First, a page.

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Marianne Williamson Makes Campaign Stop in Exeter


Marianne Williamson, a best-selling spiritual author and lecturer, continued her campaign for the 2020 Democratic presidential nomination with a stop in Exeter on Wednesday evening.

The Texas-born candidate spoke in front of a standing room-only crowd inside Water Street Books, where her own works are stocked in the “Inspiration” section of the shop.

“Now we need a more integrative, holistic perspective on our politics, one in which we realize that we are the immune system, and that we have to cultivate a healthy democracy,” she told the crowd.

During her nearly-hour long stump speech, Williamson railed against “authoritarian corporatism” and a “sociopathic economic system” that she says is leading to an epidemic of despair and anxiety in America.

“The American Revolution is an ongoing process. It is just like your health, it is just like exercise with your body--you never get to say ‘done,’ I don’t have to take care of my body anymore...and same with your democracy.”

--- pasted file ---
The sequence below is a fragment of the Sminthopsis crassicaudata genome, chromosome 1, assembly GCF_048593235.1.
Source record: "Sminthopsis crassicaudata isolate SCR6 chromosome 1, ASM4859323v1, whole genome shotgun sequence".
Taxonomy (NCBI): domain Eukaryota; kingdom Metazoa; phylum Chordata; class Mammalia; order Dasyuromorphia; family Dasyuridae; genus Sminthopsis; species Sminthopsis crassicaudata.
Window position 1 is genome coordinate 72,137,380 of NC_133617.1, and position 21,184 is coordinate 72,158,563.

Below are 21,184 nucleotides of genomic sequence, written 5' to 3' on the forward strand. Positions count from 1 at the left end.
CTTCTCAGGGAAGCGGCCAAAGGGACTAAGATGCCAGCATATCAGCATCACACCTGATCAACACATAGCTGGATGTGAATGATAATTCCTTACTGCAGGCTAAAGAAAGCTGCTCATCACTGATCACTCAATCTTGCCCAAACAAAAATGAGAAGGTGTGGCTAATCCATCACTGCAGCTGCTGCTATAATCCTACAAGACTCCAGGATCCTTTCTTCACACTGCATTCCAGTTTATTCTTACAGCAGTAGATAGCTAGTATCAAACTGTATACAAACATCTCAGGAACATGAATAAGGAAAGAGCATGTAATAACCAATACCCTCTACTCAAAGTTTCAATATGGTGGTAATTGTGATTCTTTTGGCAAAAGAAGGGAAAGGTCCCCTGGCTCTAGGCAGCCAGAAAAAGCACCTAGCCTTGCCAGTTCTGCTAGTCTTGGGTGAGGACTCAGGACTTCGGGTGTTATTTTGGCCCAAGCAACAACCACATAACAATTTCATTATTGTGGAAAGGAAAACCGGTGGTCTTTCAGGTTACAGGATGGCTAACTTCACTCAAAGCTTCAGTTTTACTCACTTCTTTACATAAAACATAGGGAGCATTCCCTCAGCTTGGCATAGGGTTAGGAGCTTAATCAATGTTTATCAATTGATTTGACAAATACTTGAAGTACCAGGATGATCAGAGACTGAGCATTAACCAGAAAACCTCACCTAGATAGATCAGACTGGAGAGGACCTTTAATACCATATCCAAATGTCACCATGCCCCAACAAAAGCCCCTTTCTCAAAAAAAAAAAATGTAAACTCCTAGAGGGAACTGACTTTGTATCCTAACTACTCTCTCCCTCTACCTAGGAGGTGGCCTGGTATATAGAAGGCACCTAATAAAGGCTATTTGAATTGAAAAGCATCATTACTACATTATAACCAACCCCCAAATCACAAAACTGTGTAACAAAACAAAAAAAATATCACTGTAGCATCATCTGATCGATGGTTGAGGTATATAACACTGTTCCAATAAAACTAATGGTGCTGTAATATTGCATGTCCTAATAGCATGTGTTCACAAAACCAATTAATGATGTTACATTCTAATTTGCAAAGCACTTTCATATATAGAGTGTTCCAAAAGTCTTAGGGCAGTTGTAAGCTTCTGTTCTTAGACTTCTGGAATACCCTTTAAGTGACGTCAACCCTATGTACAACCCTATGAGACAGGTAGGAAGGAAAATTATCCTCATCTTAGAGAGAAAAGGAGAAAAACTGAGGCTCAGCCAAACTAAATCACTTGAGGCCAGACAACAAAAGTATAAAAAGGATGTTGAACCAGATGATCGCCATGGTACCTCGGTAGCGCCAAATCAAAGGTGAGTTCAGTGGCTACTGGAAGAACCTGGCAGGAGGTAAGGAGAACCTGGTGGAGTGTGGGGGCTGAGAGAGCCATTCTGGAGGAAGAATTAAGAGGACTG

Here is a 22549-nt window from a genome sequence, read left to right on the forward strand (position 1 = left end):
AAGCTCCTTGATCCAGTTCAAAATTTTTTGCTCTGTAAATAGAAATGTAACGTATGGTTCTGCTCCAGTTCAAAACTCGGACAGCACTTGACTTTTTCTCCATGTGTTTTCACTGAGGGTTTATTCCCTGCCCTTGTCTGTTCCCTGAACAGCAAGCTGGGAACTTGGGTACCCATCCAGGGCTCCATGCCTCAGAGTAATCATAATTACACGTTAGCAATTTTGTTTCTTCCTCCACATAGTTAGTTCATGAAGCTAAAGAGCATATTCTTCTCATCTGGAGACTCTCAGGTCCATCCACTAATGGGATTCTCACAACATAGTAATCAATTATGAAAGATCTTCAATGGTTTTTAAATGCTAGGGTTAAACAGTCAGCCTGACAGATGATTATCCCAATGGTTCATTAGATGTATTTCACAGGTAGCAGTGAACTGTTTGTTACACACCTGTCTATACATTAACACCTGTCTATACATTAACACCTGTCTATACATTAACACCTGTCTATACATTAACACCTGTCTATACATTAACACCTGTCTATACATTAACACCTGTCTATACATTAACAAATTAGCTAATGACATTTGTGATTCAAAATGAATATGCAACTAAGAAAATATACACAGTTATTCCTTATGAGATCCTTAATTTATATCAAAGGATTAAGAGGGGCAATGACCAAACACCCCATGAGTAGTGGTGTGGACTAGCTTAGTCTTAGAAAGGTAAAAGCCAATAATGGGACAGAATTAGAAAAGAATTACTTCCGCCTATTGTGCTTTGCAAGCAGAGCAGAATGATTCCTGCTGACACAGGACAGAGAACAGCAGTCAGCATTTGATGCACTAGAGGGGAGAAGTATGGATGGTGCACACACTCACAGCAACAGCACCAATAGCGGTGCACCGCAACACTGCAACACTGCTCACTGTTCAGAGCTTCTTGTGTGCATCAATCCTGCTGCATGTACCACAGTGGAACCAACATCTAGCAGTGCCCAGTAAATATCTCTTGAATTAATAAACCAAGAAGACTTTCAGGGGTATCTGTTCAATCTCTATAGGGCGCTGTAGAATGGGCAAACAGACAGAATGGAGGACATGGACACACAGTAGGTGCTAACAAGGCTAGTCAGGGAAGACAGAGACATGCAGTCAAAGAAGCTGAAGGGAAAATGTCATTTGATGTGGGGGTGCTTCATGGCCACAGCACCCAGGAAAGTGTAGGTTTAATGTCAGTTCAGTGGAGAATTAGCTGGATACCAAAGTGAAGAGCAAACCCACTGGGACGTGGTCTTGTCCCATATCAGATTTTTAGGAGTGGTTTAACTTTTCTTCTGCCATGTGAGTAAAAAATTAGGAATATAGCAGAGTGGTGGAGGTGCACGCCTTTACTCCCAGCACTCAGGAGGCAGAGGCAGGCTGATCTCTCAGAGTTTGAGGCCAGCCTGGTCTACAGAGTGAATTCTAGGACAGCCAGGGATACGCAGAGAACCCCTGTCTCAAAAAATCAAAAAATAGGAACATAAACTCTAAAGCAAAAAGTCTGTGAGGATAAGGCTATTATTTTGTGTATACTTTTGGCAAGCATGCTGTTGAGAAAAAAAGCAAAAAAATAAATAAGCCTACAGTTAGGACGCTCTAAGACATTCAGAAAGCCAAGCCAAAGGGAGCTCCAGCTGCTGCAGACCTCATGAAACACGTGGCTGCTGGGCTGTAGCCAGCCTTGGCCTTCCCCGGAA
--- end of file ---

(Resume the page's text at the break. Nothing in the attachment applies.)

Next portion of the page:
Williamson, who rose to prominence in the early 1990’s after an appearance on the Oprah Winfrey Show, highlighted three key areas of her campaign: the toll of trauma on children, ongoing systemic racism in America, and a national defense model that is built not on safety but rather profits.

Credit Todd Bookman/NHPR
Williamson inside Exeter's Water Street Books. Former Congressman Paul Hodes, in the background, is assisting with her campaign.

In 2014, Williamson, who is 66, ran for Congress in Los Angeles, where she finished fourth in an open primary. She told the audience in Exeter an immediate goal in this campaign is to meet the Democratic National Committee’s requirement of at least 65,000 individual donors to participate in debates.

Williamson finished her pitch to New Hampshire voters with a plea for patience: spend the next twelve months listening to all candidates and their ideas, before deciding who to back in the primary.

“Then, about a year from now, you are going to go into the closet of your own heart, and there will be a name, and if it is mine, I will be deeply honored," she said to applause.

Todd started as a news correspondent with NHPR in 2009. He spent nearly a decade in the non-profit world, working with international development agencies and anti-poverty groups. He holds a master’s degree in public administration from Columbia University. He can be reached at tbookman@nhpr.org.
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